Halfway through the 2021 Grand Swiss, five players are tied for first place in the Open event, while Lei Tingjie is the sole leader in the women’s section
Round Six was the final round before a one-day break at the Grand Swiss, with many players welcoming the pause in the games to regroup their thoughts and plan their approach for the second, most important part of the tournament.
After six rounds of the 2021 FIDE Chess.com Grand Swiss five players are tied for first place in the Open event: Round Five leaders, Alireza Firouzja, Alexei Shirov and Evgeniy Najer, are joined by Maxime Vachier-Lagrave and four-time Indian champion, Krishnan Sasikiran.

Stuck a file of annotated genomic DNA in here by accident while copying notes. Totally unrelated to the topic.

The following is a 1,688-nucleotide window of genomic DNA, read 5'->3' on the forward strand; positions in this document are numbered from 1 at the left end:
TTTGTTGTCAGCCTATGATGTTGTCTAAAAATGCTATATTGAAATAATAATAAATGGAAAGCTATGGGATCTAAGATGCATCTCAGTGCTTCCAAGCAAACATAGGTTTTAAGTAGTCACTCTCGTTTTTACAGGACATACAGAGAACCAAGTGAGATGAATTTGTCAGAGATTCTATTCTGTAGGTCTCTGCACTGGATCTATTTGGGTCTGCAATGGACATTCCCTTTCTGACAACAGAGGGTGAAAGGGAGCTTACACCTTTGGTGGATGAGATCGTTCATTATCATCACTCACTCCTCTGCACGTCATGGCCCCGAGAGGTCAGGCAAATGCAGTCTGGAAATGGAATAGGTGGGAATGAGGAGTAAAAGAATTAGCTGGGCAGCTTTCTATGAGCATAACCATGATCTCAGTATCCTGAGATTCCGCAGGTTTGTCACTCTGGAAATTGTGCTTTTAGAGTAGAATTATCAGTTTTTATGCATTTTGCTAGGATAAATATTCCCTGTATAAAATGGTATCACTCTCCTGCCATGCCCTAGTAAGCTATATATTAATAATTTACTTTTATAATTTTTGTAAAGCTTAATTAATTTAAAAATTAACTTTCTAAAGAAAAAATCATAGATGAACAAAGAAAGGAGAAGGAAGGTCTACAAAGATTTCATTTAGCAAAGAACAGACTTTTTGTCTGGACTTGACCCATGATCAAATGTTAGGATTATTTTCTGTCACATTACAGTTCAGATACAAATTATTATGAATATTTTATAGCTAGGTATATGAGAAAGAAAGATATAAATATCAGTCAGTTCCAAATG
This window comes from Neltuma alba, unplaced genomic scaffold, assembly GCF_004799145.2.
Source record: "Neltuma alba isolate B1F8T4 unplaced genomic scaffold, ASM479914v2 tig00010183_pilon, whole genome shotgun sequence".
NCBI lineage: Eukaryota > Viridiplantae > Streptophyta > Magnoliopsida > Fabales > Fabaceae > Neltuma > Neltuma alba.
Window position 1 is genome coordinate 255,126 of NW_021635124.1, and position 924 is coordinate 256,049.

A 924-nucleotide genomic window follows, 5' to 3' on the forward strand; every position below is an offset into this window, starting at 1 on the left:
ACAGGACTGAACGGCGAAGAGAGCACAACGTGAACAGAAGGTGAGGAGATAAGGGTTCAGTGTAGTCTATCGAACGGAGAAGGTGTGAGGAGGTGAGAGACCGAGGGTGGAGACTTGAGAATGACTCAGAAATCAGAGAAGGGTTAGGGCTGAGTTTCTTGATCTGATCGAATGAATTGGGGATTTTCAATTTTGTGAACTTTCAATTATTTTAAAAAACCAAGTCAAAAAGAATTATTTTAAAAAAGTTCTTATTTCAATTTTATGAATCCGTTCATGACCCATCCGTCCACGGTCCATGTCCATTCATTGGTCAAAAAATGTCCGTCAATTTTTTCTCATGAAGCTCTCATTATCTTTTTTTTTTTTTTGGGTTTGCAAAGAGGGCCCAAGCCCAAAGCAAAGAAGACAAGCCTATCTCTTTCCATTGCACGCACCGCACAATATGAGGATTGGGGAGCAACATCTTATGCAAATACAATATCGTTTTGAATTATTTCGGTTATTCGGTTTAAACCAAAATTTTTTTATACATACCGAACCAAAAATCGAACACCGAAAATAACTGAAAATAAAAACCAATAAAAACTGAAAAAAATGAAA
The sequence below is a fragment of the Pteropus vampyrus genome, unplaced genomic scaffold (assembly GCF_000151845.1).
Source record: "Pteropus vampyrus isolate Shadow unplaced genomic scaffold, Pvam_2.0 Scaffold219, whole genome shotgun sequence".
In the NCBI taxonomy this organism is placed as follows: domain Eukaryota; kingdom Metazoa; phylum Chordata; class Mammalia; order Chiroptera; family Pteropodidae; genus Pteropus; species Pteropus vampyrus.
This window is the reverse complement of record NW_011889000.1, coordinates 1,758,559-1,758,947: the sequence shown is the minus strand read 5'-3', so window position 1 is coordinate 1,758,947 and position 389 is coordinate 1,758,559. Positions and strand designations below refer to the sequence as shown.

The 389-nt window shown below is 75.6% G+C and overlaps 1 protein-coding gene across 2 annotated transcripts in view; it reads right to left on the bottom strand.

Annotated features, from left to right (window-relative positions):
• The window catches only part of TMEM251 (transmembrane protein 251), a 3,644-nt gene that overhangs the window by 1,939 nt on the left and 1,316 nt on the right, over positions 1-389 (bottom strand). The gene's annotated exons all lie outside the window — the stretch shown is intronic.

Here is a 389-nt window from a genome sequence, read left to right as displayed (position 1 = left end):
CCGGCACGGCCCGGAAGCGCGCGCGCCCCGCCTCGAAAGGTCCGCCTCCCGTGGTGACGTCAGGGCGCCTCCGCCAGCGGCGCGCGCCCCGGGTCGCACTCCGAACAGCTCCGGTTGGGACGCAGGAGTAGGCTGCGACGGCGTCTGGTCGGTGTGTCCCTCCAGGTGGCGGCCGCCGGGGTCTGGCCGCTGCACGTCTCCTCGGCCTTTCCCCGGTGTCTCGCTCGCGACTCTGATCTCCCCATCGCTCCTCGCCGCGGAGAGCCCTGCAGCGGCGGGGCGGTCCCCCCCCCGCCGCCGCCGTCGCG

The top game of the day was on board one where a clash of generations took place. Alexei Shirov (who became GM in 1990) was White against Alireza Firouzja (born in 2003). Shirov opened with his usual 1.e4 and – what else to play in Riga? – soon the Tal variation of Caro-Kann Defense was on the board. Alexei Shirov, in his element, was developing an initiative with White, but Firouzja did not agree to be haunted by ghosts, took a hanging pawn on h4 and proved that his own attacking ideas are stronger. White found himself in a very unpleasant situation, but Black’s mistake on the 36th move let Shirov get away with it. ”The naturalised Frenchman stormed out of the playing hall, while Alexei Shirov confessed that he was happy with the outcome as he was “clearly worse, maybe lost”.